Johansson demands Blatter 'vote-rigging' inquiry

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Sepp Blatter, the president of football's world governing body, Fifa, faces a fight for his political life after allegations of corruption affecting his election to the post in 1998 were published yesterday.

According to reports, alleged bribes of up to $100,000 (£70,000) were paid to persuade Fifa delegates to support Blatter four years ago. Blatter defeated his only rival for the position, Lennart Johansson, by 111 votes to 80, although it is alleged that enough delegates changed their minds immediately before the ballot to swing the result Blatter's way. The reports allege that 18 African delegates accepted money to change their votes from Johansson to Blatter on the night before the election "after Arab backers knocked on hotel doors in the dead of night".

Johansson, the president of Uefa, the European association, yesterday called for an urgent investigation into the claims. "We have to thoroughly investigate the statements made today and printed in Britain with names and sworn statements for the first time, that the vote for the presidency in 1998 was rigged," he said.

Blatter has already been pressured into holding an extraordinary meeting of Fifa's executive committee next week. It will discuss the governing body's finances following the collapse of its marketing partner, ISL, last year with debts of around £850m. An investigation into allegations of corruption surrounding his election – even though Blatter is not accused of malpractice himself – can only destabilise his position further.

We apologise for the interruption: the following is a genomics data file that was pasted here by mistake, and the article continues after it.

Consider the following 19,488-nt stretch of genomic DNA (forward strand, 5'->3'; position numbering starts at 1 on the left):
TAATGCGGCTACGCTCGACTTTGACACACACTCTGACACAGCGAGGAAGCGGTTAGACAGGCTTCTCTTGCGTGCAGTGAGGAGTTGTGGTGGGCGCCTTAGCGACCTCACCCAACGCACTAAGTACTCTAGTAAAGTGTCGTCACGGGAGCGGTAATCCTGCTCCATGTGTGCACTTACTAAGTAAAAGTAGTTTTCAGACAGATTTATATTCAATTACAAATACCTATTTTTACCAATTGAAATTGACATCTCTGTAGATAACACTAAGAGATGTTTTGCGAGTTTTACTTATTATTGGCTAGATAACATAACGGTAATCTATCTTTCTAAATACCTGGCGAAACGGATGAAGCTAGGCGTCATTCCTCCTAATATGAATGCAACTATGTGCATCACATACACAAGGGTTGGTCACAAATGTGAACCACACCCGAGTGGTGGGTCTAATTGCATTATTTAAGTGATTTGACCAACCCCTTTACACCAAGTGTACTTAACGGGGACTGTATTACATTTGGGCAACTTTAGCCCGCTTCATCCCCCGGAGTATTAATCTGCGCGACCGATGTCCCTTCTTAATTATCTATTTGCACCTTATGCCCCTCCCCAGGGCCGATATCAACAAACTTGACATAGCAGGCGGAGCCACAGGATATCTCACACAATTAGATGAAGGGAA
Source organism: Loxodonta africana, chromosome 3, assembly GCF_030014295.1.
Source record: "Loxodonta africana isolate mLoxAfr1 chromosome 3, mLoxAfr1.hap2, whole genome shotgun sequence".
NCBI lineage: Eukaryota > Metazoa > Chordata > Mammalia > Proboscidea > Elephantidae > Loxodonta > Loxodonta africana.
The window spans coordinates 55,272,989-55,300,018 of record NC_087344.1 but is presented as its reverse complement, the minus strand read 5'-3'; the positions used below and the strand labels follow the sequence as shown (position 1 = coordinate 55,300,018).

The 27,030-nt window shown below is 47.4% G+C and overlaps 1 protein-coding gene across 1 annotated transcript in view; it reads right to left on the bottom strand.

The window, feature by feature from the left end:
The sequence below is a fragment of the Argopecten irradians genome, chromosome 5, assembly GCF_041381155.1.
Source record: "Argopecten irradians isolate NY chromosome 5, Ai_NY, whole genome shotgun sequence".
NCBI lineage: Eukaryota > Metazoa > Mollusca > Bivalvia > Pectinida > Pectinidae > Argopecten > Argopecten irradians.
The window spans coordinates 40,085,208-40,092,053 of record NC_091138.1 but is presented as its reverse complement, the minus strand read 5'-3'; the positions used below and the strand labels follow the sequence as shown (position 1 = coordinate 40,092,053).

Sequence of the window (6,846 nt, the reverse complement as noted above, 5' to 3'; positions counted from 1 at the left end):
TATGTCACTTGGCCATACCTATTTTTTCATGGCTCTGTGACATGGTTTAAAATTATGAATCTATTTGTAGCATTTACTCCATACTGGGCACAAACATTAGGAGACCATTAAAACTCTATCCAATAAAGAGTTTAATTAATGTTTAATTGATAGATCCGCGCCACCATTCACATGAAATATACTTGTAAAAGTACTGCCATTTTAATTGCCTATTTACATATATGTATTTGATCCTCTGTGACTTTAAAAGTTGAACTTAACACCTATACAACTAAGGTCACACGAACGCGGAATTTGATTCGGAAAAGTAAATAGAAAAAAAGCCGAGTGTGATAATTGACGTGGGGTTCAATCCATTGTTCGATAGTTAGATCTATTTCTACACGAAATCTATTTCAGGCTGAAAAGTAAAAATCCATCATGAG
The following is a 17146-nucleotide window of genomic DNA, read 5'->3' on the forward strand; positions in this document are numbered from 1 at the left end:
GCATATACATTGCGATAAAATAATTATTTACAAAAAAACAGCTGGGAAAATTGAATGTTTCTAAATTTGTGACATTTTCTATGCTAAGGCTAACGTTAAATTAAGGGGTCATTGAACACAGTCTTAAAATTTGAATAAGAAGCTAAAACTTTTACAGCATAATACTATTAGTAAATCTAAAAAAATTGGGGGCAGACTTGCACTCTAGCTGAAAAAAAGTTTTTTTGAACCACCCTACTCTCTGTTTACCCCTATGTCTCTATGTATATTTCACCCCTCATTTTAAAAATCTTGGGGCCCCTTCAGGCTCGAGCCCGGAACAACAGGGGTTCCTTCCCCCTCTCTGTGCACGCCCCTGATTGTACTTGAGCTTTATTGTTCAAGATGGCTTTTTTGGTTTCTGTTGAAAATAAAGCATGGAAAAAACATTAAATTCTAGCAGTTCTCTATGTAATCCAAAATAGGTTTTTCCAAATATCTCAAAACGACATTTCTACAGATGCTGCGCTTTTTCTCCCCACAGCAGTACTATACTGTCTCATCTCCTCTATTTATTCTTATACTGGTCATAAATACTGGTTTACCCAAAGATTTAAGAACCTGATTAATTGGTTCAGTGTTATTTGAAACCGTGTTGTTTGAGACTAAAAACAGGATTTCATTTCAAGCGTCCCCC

Johansson said: "I would like this investigation [into the 1998 election] to be part of an internal investigation, already set up, which was called to examine Fifa's finances following the collapse of ISL last year.

"I must make it clear that although I was beaten in the presidential vote four years ago, I am not bitter about losing the election. It is not the point, although if the allegations are correct it is nice to know I might have won in a fair fight.

"The point now is we have to investigate the claims to release Fifa from any sense of dishonesty. We must tell the world the truth about Fifa and show that Fifa is an honest organisation. It makes sense to include it in the investigation into financial matters."

Blatter was elected as successor to João Havelange in June 1998, but Farah Addo, the president of the Somalian Football Association, alleged yesterday that he was offered money to switch his vote.

Addo, also the vice-president of the African Football Confederation, said: "We at CAF had decided to commit all 51 of our votes to Lennart Johansson from Uefa. Then I received a phone call from Somalia's ambassador to one of the Gulf states.

"He said: 'I have a friend who you know who wants to offer you $100,000 to switch your vote. Half in cash and the rest in sports equipment.' They would send the cash to me or I could go to the Gulf to collect it.

"The night before the election, in Le Meridien Hotel in Paris, people were lining up to receive money. Some told me they got $5,000 before the vote and the same the next day, after Blatter won."

Addo reportedly rejected the offer, although his Somalian vice-president, Mohiadin Hassan Ali, has signed a statement admitting he accepted money to vote for Blatter.

Johansson said yesterday: "I am not accusing anyone of anything and I do not even care to know the names of the people who allegedly took money to change their vote.

"Perhaps they were all poor people and that money would have done much to change their lives. But eventually the truth will hunt you down and will catch up with you. If these allegations are true, I think that the president himself, Mr Blatter, will have to make a judgment on his future. It is a matter for him to decide what to do."

Blatter is standing for re-election as president at the Fifa congress in Seoul in May, and is, so far, the only candidate. But that could change after the extraordinary meeting of Fifa's executive committee in Zurich next Thursday.